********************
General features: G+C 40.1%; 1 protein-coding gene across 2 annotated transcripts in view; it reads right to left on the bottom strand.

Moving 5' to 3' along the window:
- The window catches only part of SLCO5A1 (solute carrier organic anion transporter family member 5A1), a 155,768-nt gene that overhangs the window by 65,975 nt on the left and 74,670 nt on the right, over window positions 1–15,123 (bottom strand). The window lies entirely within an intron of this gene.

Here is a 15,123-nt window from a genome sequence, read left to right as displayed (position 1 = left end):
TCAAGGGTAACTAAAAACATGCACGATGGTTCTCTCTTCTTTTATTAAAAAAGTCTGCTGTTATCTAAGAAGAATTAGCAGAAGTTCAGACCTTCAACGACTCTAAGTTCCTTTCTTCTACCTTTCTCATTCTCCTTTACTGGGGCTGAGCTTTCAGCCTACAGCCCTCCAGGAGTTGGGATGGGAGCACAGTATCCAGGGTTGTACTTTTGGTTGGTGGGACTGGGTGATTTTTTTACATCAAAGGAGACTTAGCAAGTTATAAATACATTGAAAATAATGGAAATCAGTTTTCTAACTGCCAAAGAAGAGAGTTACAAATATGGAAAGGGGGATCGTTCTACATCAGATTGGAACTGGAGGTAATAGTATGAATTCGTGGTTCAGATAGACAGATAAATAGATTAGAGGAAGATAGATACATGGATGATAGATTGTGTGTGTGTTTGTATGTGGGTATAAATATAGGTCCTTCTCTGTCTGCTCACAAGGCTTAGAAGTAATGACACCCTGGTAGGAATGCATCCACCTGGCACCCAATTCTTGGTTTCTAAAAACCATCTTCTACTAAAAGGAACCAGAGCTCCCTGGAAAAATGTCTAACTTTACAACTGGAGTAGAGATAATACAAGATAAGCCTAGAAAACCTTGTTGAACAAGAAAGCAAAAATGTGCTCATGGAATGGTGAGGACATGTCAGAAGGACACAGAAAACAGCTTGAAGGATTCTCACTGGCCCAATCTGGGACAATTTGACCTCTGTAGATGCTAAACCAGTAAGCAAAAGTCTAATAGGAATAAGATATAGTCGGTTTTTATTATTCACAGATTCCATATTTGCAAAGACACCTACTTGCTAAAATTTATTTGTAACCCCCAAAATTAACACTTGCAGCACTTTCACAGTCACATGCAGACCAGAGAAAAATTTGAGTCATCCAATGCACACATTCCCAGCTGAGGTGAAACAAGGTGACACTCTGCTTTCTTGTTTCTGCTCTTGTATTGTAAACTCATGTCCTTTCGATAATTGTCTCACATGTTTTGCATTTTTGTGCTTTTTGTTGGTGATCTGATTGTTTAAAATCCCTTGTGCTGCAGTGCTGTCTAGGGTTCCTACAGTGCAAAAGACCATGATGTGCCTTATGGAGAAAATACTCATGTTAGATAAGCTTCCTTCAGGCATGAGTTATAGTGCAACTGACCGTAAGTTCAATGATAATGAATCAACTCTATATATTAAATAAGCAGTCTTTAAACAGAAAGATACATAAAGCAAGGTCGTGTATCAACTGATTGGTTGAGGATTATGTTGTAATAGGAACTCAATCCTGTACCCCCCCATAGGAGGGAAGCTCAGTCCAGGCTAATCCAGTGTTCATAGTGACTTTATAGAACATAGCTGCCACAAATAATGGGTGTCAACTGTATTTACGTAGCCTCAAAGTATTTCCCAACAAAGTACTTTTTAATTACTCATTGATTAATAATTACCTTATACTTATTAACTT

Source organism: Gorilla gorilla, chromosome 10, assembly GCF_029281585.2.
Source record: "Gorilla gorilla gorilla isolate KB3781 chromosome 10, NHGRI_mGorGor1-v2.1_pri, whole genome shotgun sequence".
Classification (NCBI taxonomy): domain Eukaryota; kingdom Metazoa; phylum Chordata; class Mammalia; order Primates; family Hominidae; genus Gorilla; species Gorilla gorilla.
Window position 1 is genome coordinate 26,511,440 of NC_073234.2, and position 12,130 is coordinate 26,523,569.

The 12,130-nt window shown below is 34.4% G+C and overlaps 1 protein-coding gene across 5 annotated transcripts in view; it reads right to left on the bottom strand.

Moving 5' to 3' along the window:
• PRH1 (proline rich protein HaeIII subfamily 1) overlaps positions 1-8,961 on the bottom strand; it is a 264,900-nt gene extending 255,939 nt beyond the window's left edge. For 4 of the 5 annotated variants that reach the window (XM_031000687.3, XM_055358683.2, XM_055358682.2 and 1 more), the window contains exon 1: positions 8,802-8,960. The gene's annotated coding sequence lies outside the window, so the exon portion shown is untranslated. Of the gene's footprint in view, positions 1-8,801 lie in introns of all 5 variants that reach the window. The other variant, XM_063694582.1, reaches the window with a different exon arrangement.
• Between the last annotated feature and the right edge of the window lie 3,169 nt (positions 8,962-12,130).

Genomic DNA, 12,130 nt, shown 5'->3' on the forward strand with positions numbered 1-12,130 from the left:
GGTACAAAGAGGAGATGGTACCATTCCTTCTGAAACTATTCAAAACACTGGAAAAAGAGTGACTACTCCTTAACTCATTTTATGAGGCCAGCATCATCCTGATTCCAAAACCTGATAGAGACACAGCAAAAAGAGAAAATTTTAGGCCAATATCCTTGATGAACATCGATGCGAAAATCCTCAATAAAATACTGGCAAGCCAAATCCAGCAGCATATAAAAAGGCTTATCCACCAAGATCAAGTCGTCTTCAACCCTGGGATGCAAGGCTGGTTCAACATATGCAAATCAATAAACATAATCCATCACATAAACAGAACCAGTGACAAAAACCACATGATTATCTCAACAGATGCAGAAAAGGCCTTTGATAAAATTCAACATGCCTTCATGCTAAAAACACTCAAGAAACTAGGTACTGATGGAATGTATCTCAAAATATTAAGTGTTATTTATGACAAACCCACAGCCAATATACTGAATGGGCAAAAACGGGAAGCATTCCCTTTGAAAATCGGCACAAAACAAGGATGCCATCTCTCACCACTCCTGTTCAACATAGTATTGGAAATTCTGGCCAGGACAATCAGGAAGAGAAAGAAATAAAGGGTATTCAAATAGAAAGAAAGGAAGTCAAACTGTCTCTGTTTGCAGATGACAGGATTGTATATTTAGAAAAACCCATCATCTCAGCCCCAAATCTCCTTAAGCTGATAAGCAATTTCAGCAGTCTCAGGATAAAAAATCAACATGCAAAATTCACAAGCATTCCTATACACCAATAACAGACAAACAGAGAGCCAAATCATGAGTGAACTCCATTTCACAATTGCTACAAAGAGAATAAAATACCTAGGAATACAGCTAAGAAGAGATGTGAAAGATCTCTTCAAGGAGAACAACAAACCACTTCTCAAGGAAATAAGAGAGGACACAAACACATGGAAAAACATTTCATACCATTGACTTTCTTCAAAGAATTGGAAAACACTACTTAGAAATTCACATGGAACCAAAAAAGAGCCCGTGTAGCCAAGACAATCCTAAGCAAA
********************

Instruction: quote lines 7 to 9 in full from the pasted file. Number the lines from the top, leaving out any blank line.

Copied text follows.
Source record: "Gorilla gorilla gorilla isolate KB3781 chromosome 10, NHGRI_mGorGor1-v2.1_pri, whole genome shotgun sequence".
Classification (NCBI taxonomy): domain Eukaryota; kingdom Metazoa; phylum Chordata; class Mammalia; order Primates; family Hominidae; genus Gorilla; species Gorilla gorilla.
Window position 1 is genome coordinate 26,511,440 of NC_073234.2, and position 12,130 is coordinate 26,523,569.